I continue to be amazed at the capabilities of software defined receivers (SDRXs), and dismayed at how little the capabilities of SDRXs have changed Amateur Radio. The Amateur Radio mindset seems unable to let go of the concept of transceivers compromised by complexity, capability, and expense because of including a receiver. Now that we have SDRXs, why not “let go” of the concept of a transceiver and vastly simplify a radio by making it just a transmitter?
I attended Hamvention 2022 and one of the primary (for me) seminar speakers was Phil Karn KA9Q where he discussed his current project, KA9Q-Radio. It’s (more than) unfortunate that Hamvention did not record KA9Q’s presentation (or if it was recorded, it hasn’t yet been made public). What KA9Q is doing is… amazing! KA9Q’s 2021 DCC paper explains KA9Q-Radio in text, but his Hamvention 2022 presentation was far more compelling. Thus, to me, it’s not much of a leap to imagine the AllVU SDRX.
One minor example of the power of an SDRX is that few Amateur Radio Operators have 6 Meter (6M - 50 - 54 MHz) radios, but it’s a very useful VHF band that all Amateur Radio Operators can use. For the minor cost of as little as $30 for a quality (genuine RTL-SDR) SDRX, all Amateur Radio Operators can receive 6M. Thus, imagine a group setting up a bulletin station on 6M that transmitted bulletins, files, etc. using a flood file protocol such as RadioMirror, FLAMP, or a more recent example, RattleGram / Ribbit, or perhaps even UUCP. (Doing so on a small scale is one of the many projects on the list for N8GNJ Labs in 2023.)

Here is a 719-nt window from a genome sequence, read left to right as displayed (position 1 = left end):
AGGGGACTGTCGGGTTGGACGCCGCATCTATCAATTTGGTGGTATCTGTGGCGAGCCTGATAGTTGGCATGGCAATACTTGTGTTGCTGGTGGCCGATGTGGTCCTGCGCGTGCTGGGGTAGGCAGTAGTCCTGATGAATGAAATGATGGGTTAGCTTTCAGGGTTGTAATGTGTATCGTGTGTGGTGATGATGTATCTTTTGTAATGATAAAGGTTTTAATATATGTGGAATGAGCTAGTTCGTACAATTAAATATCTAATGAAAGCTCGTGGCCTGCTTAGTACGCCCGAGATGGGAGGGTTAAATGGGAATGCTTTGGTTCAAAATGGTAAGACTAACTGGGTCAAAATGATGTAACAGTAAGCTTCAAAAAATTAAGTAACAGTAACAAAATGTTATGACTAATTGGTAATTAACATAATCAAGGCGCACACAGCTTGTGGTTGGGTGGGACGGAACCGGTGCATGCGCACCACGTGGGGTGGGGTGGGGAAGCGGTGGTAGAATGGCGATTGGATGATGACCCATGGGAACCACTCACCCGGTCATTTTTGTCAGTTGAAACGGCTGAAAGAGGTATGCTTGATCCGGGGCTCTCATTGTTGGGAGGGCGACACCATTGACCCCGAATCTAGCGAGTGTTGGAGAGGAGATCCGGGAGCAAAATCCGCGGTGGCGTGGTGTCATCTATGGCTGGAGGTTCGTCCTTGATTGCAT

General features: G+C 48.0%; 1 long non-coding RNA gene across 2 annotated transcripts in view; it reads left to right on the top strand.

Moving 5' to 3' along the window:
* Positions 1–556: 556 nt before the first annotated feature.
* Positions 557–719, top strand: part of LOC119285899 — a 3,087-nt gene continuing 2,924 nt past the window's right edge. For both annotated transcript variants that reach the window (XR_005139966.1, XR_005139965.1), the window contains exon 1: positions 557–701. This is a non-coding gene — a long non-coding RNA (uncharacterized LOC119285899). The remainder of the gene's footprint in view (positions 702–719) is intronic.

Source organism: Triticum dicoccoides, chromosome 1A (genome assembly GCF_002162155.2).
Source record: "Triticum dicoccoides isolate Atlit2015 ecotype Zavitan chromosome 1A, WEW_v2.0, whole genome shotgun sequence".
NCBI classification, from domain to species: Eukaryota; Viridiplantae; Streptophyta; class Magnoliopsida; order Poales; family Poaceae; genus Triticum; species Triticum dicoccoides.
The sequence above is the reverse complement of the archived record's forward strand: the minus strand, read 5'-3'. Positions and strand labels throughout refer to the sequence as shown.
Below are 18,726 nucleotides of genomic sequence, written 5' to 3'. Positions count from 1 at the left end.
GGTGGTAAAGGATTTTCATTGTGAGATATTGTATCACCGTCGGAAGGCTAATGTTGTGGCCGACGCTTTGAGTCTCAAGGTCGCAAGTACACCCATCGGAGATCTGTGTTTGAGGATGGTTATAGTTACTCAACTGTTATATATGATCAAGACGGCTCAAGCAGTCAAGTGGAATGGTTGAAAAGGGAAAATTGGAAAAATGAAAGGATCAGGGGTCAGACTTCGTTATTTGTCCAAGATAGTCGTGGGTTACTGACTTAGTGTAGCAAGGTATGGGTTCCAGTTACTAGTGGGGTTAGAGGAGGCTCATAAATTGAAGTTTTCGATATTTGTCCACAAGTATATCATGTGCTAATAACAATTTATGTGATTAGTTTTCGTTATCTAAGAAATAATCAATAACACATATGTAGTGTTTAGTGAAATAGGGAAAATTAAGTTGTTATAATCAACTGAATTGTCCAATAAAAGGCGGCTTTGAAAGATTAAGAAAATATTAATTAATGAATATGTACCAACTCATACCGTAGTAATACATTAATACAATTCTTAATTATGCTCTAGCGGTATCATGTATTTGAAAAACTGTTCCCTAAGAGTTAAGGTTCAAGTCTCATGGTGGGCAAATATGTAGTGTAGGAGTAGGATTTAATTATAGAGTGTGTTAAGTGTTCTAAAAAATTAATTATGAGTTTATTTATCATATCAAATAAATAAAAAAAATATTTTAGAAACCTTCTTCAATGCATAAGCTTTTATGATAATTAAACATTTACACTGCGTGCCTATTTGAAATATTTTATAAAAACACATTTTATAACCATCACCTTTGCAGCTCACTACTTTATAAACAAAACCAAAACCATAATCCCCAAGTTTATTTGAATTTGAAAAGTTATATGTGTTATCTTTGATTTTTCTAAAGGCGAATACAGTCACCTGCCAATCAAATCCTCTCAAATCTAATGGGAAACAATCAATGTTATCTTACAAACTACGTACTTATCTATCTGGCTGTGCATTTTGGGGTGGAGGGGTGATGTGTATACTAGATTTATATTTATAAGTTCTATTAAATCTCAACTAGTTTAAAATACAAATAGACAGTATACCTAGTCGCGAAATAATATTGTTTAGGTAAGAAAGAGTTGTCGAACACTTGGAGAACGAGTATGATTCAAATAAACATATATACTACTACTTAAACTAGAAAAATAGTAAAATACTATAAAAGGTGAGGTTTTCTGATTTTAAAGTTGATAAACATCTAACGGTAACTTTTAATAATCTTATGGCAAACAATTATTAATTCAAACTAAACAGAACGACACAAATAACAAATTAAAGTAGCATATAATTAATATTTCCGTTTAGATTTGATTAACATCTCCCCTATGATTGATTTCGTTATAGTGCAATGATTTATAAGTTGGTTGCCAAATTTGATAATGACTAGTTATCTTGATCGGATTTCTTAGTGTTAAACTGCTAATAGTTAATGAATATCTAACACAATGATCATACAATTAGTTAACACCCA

Black Box Radios
Another AmNet product, the BB-100 (BB - Black Box) was a simple “black box” whose user interface was a smartphone / tablet app or a web app running within a computer’s web browser.
This didn’t seem like much of a projection, but rather an observation that Amateur Radio radio units, even those with minimal, remote control / display units, are increasingly problematic in modern vehicles. That, while simultaneously, vehicles are evolving to make it smartphone use convenient - magnetic mounting / inductive charging points on the dash, wireless audio integration, etc. Clip the smartphone into the magnetic mounting point, insert your smartphone earbuds, and bring up the “BB-100” app and you’re on the air. Some smart vendor is going to get this right, and soon. Such a product would blaze right past all of the existing Amateur Radio vendors - Blackberry versus iPhone redux.